Movement and moreEdit
- Hands on the home row asdf hjkl.
- hjkl move in normal mode: h is left and moves left; l is right and moves right; j looks like a down arrow and moves down; k moves up.
- w moves one word forward; 3w moves three words forward; b moves one word backward; 3b moves three words backwards.
- gg moves to first line, G moves to last line, 123G moves to line number 123.
- More moving: 8k moves eight lines up, 5j moves five lines down, 4l moves four characters right, 23h moves 23 characters left.
- : opens command line to enter "ex" commands :help ex-cmd-index
- ! after an ex command ignores warnings from many commands, or changes the behavior subtly for others.
- Objects and actions: at beginning of word: d2w (action)(times)(object) (delete)(2)(words forward) this deletes including the trailing space; use de to delete to end of word (leaving the trailing space).
- d2b (delete)(2)(words backward).
- hjkl are also objects! example: d3l (delete)(3)(left), for hl we count individual characters, not words, for jk we count individual lines, d3k delete 4 lines up (3 plus current).
- cw (change)(word), c3w (change)(3)(words). "Change" means delete the current text and enter insert mode in its place.
- cb (change)(word backward), c3b (change)(3)(words backwards).
- Why c and d? Use cw to delete word and enter insert mode (so you can type a new word finishing with Esc). Use dw to delete word, staying in normal mode.
- Use u to undo and Ctrl-r to redo, multiple times.
- Autocompletion: "whatchamacallit" need to type it again? Type wh then press Ctrl-p to find the previous word that starts with "wh". Ctrl-p and Ctrl-n cycle through matches in previous and next order.
- Visual mode: v3w (visual select)(3)(words); change selection with b and hjkl*.
- After selecting: y will "yank" (copy); p will "put" (paste) at a new location (after the cursor; use P for before the cursor). Use y in visual mode and p in normal mode.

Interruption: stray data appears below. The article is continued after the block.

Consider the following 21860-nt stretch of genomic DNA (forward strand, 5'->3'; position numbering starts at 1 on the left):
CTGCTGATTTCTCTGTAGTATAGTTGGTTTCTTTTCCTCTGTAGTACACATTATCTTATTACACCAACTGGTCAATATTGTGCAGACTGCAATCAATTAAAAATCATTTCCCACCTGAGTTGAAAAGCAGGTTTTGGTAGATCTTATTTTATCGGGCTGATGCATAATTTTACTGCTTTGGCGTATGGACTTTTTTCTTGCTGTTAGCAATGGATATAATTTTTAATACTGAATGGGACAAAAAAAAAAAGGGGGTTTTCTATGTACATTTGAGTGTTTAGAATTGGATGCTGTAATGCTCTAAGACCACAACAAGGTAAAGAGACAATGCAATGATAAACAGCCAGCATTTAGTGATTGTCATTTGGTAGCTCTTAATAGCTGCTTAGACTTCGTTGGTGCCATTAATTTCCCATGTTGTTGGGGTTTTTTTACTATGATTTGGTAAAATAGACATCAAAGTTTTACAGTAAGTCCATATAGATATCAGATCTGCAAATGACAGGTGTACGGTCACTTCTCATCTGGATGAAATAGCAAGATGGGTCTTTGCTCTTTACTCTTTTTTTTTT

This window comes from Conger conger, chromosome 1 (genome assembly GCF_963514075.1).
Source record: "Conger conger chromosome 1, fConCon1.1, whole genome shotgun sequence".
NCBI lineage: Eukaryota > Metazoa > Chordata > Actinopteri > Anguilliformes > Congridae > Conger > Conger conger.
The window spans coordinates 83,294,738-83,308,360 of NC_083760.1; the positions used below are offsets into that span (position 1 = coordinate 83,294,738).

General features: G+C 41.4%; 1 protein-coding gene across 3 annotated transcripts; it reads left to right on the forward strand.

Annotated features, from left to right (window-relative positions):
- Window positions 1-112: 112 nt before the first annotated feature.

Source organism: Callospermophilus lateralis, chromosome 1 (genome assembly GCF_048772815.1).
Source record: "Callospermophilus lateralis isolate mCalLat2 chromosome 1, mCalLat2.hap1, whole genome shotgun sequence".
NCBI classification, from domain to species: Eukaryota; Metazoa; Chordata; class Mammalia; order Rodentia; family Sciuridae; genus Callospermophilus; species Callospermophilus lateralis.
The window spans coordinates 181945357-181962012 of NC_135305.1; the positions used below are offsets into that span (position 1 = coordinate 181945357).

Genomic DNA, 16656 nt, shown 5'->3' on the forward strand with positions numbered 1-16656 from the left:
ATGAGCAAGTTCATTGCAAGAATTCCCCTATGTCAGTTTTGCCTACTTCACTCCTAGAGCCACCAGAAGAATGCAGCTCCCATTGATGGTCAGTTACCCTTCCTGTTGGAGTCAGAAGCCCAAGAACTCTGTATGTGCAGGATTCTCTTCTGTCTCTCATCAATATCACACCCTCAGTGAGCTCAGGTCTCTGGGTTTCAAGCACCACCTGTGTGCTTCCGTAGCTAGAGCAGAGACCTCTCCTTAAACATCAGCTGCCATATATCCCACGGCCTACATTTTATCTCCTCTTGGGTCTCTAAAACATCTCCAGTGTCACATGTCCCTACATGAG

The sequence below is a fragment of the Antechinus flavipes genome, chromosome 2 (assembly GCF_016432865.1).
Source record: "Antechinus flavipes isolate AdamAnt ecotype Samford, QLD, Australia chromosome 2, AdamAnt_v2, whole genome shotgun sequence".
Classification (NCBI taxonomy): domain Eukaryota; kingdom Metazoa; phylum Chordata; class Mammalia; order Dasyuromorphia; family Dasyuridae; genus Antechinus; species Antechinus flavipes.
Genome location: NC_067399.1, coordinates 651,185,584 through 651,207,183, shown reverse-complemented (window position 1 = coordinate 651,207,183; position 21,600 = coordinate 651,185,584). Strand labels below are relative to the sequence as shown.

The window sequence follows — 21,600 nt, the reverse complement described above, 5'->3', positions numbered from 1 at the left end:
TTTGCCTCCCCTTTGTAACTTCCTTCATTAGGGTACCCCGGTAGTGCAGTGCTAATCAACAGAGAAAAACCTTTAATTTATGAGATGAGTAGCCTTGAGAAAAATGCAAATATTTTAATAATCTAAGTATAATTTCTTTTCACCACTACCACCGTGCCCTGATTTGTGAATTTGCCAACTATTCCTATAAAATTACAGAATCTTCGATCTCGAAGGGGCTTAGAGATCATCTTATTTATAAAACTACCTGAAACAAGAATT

- Convenience commands: dd delete current line; yy yank current line.
- Searching: /regularexpression to search forward, ?regularexpression search backward; press n for next hit, or N for previous.
- As before we can combine objects for more: y/) will yank everything to NEXT parens (or whatever you search for) while y?) will yank everything up to the PREVIOUS parens.
Find and tillEdit
It's rewarding to become familiar with the 'find' and 'till' commands.
- Jump to a character in the same line: fx to find the next 'x' in the line, and Fx to find the previous one.
- 'Till' is similar: tC to jump till just before the next 'C' in the line, and TC to jump till just after the previous one.
- Use , and ; to jump to the previous and next occurrence of the character found with t, T, f, or F.
- In the above, x is any character, including Tab (press f then Tab to jump to the next Tab on the current line).
Magic happens when you combine the motions find and till with operators:
- ctx change all text till the next 'x' (x is any character; x is not changed).
- cfx same, but include the 'x'.
- You are now in insert mode. Type the replacement text, then press Esc.
- dtx delete all text till the next 'x'.
- dfx same, but include the 'x'.
- Want to do it again? Save a keystroke with d; or save two with . (see repeat).
- Example: You are at the start of a line:
This is an example (and here is more) and so on (on one line).
- Type dt( to delete from the cursor till '(', with result:
(and here is more) and so on (on one line).
- Type . to repeat, with result:
(on one line).
Even though the above does not allude to it, Vim does support mouse clicks, arrow keys, and even menus — as a kind of afterthoughts, not part of Vim's "basic" command set. — Tonymec 07:28, 25 May 2009 (UTC)
- Mention other modes (command-line, select, replace, blockwise/linewise visual)? This may be too much info, but maybe at least command-line mode.
- "Using the mouse" section. Here's where select mode is probably most useful. Also mention menus. Be sure to emphasize non-mouse stuff though.
- Maybe a section about how to open split-windows, just above #Saving and quitting which says how to close them?
- I think that the proposed section about opening split windows is probably too much info for this tip, we should link elsewhere. Same goes for multiple buffers. Probably we need a "see also" section with sub-sections on editing multiple files, etc. The same might be applicable to the "other modes" info. Probably we need a new tip about all Vim's various modes, if we don't have one already. Or just a :help link if there is a suitable place to see info about all the different modes. --Fritzophrenic 14:35, August 19, 2010 (UTC)